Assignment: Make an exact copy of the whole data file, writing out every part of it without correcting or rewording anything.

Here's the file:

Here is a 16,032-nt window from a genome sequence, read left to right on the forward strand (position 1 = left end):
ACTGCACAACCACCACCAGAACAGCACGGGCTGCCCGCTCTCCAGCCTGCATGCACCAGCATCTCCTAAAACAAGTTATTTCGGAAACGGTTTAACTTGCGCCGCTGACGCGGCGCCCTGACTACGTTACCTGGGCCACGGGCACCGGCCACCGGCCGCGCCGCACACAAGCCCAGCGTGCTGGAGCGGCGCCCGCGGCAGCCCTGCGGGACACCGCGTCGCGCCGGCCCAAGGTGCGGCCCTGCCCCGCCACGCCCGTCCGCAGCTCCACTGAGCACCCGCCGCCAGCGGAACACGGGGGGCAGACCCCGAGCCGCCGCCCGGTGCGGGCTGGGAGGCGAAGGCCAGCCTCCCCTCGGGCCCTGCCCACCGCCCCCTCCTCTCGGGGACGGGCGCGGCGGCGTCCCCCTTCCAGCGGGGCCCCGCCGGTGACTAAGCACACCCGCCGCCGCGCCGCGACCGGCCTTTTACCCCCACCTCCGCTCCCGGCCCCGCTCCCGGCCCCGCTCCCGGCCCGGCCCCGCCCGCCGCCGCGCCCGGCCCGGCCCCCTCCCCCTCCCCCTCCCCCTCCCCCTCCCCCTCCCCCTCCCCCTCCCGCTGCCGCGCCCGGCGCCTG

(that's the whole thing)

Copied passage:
Here is a 16,032-nt window from a genome sequence, read left to right on the forward strand (position 1 = left end):
ACTGCACAACCACCACCAGAACAGCACGGGCTGCCCGCTCTCCAGCCTGCATGCACCAGCATCTCCTAAAACAAGTTATTTCGGAAACGGTTTAACTTGCGCCGCTGACGCGGCGCCCTGACTACGTTACCTGGGCCACGGGCACCGGCCACCGGCCGCGCCGCACACAAGCCCAGCGTGCTGGAGCGGCGCCCGCGGCAGCCCTGCGGGACACCGCGTCGCGCCGGCCCAAGGTGCGGCCCTGCCCCGCCACGCCCGTCCGCAGCTCCACTGAGCACCCGCCGCCAGCGGAACACGGGGGGCAGACCCCGAGCCGCCGCCCGGTGCGGGCTGGGAGGCGAAGGCCAGCCTCCCCTCGGGCCCTGCCCACCGCCCCCTCCTCTCGGGGACGGGCGCGGCGGCGTCCCCCTTCCAGCGGGGCCCCGCCGGTGACTAAGCACACCCGCCGCCGCGCCGCGACCGGCCTTTTACCCCCACCTCCGCTCCCGGCCCCGCTCCCGGCCCCGCTCCCGGCCCGGCCCCGCCCGCCGCCGCGCCCGGCCCGGCCCCCTCCCCCTCCCCCTCCCCCTCCCCCTCCCCCTCCCCCTCCCCCTCCCGCTGCCGCGCCCGGCGCCTG